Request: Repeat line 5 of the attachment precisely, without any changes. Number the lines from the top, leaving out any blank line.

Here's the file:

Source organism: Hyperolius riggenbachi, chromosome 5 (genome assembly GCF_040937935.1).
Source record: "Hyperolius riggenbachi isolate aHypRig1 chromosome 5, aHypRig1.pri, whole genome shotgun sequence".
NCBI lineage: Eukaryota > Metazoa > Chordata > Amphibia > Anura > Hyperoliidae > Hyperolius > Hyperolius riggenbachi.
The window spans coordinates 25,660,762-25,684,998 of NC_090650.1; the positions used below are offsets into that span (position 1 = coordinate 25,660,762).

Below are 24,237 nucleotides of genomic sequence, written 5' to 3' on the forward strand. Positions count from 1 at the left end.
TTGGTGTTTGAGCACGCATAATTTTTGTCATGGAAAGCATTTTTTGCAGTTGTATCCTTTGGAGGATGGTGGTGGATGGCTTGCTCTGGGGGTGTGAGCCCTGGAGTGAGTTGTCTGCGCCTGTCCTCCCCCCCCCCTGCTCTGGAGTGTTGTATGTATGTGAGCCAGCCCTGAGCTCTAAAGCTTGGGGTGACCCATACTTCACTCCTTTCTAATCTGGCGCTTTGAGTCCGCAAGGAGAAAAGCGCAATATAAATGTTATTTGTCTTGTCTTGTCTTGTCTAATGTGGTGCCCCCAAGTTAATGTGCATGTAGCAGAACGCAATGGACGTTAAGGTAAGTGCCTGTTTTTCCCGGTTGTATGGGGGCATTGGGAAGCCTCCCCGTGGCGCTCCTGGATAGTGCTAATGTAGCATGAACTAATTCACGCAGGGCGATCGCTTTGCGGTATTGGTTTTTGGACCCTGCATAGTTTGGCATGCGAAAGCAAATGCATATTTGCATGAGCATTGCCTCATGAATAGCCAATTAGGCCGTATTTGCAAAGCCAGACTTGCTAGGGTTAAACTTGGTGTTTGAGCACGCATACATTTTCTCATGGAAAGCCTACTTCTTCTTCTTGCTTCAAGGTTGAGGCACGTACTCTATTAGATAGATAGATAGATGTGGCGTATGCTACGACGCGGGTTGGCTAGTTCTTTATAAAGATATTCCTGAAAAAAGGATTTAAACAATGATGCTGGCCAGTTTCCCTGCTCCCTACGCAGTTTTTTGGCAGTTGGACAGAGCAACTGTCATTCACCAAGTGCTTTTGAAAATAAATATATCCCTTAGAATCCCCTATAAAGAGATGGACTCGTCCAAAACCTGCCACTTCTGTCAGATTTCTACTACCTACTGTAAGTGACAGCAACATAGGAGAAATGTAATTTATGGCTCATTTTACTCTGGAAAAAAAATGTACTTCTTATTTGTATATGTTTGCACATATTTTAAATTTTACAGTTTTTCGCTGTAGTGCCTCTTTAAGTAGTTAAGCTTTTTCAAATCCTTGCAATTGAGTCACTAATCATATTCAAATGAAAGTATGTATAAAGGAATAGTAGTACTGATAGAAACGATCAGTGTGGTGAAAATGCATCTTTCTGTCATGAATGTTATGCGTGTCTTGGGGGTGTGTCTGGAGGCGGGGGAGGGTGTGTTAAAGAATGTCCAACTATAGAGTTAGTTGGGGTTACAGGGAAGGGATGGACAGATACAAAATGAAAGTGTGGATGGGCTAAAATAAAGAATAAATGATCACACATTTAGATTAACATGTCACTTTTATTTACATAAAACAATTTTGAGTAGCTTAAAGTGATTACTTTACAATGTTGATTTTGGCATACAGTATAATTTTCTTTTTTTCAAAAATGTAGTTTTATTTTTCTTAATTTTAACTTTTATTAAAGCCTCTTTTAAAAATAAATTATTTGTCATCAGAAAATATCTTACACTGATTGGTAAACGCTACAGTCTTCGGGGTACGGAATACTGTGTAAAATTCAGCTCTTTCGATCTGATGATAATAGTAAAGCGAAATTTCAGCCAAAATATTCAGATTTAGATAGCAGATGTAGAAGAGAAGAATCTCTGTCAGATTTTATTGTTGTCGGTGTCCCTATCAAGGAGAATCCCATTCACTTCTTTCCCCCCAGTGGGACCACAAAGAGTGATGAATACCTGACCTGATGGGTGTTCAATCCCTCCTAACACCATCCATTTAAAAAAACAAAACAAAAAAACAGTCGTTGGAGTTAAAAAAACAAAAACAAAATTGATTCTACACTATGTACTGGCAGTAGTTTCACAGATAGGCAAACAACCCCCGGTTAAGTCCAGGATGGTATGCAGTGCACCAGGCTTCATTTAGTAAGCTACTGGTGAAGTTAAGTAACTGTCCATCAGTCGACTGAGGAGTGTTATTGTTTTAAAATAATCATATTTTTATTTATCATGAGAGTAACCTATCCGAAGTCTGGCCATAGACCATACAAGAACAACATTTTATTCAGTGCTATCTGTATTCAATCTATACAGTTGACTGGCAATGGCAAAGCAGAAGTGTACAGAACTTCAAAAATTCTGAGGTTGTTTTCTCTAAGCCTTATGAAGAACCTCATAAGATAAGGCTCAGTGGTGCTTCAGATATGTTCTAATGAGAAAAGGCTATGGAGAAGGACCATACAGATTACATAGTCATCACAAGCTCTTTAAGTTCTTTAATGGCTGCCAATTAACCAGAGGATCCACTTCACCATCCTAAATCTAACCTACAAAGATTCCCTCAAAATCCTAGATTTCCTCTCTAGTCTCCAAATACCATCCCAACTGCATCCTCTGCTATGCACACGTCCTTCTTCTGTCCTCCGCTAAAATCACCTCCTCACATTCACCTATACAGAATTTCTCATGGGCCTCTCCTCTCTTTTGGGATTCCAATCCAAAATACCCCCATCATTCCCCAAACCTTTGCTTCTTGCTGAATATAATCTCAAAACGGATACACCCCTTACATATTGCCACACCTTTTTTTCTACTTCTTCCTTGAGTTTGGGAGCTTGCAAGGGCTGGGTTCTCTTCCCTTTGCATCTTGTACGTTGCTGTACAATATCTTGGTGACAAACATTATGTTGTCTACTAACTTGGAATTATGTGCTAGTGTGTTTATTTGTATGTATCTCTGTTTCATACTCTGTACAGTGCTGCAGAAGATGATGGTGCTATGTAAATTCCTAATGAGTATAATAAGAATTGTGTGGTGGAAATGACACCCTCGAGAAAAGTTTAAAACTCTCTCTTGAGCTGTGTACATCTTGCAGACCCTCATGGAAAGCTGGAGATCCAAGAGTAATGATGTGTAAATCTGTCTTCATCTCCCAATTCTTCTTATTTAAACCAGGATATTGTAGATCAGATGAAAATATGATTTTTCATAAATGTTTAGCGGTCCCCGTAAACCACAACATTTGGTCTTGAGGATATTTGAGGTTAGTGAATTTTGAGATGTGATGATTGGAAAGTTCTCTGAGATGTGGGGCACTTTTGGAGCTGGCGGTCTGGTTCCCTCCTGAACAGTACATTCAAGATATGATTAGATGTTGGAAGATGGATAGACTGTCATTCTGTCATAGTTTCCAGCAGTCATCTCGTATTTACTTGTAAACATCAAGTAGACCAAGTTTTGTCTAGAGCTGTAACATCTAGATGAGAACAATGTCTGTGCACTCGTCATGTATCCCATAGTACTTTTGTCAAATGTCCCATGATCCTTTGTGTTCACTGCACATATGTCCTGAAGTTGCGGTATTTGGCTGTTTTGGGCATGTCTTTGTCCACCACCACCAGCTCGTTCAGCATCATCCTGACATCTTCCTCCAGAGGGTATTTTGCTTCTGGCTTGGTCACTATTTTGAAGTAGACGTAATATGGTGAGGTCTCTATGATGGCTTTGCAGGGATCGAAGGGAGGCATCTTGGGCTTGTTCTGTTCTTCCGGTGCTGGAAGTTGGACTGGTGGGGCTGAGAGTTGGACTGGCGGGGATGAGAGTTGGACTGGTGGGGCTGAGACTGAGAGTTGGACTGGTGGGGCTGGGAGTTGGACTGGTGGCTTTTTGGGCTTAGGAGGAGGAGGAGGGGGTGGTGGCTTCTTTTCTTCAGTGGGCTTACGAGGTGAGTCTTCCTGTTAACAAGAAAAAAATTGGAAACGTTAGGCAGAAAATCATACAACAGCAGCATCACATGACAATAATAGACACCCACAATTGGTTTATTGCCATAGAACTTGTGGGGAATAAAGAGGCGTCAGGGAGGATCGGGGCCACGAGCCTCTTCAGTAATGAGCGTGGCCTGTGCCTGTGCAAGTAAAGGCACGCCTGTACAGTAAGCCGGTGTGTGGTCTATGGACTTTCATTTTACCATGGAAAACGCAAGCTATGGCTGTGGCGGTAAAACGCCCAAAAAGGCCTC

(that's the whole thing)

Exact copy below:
Below are 24,237 nucleotides of genomic sequence, written 5' to 3' on the forward strand. Positions count from 1 at the left end.